Writing for The Conversation, the trio explains:

"Second children intensify mothers' feelings of time pressure. We showed that if mothers did not have such intense time pressures following second children, their mental health would actually improve with motherhood. Fathers get a mental health boost with their first child, but also see their mental health decline with the second child. But, unlike mothers, fathers' mental health plateaus over time. Clearly, fathers aren't facing the same chronic time pressure as mothers over the long-term."

The researchers say that even when mothers reduce their work time, the time pressure is still there and that "mothers cannot shoulder the time demands of children alone."

Adding a second child to the family isn't just a matter of throwing a few more socks in the laundry: It means a schedule that is already stretched is now filling up with twice as many appointments, twice as many school functions. Mothers only have 24 hours in the day, and as much as we wish we could add a couple extra hours per child, we can't.

Time simply can't change to help us, but society can. As the researchers noted, when time pressure is removed, motherhood actually improves mental health.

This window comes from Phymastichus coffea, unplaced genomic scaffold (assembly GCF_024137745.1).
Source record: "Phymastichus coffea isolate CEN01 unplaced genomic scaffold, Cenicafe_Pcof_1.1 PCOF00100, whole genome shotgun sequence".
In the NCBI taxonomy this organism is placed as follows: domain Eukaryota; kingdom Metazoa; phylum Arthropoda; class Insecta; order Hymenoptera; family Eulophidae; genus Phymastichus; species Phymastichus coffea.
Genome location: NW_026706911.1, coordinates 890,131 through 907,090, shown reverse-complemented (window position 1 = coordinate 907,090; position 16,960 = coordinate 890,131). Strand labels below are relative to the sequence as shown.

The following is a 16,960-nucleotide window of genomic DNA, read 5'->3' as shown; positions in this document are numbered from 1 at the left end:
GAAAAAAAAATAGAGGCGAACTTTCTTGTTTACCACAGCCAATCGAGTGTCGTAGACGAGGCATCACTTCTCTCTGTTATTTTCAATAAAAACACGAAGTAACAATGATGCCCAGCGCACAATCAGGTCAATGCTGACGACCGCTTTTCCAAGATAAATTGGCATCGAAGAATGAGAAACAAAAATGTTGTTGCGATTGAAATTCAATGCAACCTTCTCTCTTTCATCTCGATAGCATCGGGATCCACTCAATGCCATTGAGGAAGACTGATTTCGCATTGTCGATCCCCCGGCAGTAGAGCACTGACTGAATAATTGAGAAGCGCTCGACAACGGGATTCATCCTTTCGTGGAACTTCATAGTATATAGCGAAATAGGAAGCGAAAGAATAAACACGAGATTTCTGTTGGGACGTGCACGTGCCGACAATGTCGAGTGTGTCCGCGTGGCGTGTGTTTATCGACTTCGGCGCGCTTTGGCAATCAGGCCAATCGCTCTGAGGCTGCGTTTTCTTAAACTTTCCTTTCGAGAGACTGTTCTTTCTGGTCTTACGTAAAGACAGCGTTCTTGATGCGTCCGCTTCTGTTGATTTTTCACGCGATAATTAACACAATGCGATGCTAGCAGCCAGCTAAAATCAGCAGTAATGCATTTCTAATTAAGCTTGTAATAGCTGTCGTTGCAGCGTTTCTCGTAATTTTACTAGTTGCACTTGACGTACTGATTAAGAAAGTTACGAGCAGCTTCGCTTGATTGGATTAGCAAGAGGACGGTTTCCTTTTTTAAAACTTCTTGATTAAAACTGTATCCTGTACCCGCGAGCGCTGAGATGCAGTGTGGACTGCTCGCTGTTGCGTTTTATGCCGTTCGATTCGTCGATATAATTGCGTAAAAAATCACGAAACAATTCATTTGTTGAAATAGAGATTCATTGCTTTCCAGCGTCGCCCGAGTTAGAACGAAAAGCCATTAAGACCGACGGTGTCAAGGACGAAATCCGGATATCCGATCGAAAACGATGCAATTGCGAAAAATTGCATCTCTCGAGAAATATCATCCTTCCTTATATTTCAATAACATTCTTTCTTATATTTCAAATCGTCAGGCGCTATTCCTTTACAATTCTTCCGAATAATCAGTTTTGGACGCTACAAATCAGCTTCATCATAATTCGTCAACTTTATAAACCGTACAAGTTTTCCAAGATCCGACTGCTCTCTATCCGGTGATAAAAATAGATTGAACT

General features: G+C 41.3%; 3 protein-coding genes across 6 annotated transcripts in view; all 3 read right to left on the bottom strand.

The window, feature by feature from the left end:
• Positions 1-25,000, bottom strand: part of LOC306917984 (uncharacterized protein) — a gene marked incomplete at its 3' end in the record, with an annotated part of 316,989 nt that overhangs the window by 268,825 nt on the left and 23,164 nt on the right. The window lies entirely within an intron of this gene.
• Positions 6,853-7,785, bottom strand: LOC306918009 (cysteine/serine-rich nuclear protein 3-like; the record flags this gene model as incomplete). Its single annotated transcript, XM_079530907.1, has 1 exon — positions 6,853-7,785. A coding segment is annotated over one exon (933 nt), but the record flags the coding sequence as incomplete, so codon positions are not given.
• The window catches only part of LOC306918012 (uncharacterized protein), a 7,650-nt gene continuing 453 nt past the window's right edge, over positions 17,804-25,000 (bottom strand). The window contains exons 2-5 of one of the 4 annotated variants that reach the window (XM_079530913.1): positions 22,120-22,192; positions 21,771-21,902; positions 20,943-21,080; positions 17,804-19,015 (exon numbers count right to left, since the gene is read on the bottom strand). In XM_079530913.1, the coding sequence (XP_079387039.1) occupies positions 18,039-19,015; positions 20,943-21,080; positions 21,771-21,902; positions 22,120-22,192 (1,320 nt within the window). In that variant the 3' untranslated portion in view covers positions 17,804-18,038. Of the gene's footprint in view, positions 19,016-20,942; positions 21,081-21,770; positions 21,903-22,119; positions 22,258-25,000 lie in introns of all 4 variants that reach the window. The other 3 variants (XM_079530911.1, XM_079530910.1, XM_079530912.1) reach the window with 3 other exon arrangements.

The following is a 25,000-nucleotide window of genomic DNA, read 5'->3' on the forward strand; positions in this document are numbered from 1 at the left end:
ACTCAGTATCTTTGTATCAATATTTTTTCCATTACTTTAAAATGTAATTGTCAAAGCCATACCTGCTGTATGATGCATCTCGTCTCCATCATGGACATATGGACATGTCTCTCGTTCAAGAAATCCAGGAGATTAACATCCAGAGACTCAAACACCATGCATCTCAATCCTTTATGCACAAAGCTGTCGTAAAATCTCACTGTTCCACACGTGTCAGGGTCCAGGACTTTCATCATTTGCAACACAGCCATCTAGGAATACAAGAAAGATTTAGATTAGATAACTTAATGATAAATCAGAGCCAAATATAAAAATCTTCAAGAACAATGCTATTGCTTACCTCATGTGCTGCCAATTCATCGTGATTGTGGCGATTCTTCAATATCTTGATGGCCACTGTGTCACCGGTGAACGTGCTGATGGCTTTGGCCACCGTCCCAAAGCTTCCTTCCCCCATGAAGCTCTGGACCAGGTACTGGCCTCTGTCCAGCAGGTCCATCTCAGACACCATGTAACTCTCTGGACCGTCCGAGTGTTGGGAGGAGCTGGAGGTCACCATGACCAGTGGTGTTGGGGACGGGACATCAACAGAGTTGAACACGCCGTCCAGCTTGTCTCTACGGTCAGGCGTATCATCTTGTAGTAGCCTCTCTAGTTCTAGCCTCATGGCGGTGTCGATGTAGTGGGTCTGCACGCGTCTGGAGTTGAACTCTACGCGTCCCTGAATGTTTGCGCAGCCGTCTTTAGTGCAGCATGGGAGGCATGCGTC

We love our lives, we love our kids, we love parenting, but there is only so much of our day to go around.

Ruppanner, Perales and Baxter suggest that if society were to help mothers out more, our mental health (and therefore our children's wellbeing as well) would improve even after two or three kids. "Collectivising childcare – for example, through school buses, lunch programs and flexible work policies that allow fathers' involvement – may help improve maternal mental health," the researchers explain, adding that "it is in the national interest to reduce stressors so that mothers, children and families can thrive."

Whether you're talking about Australia or America, that last bit is so true, but this research proves that the myth about second-time parenthood isn't. Even if you already have the skills and the hand-me-downs, having a second child isn't as easy as it is sometimes made out to be.

We can love our children and our lives and still admit when things aren't easy.

[This post was first published December 18, 2018.]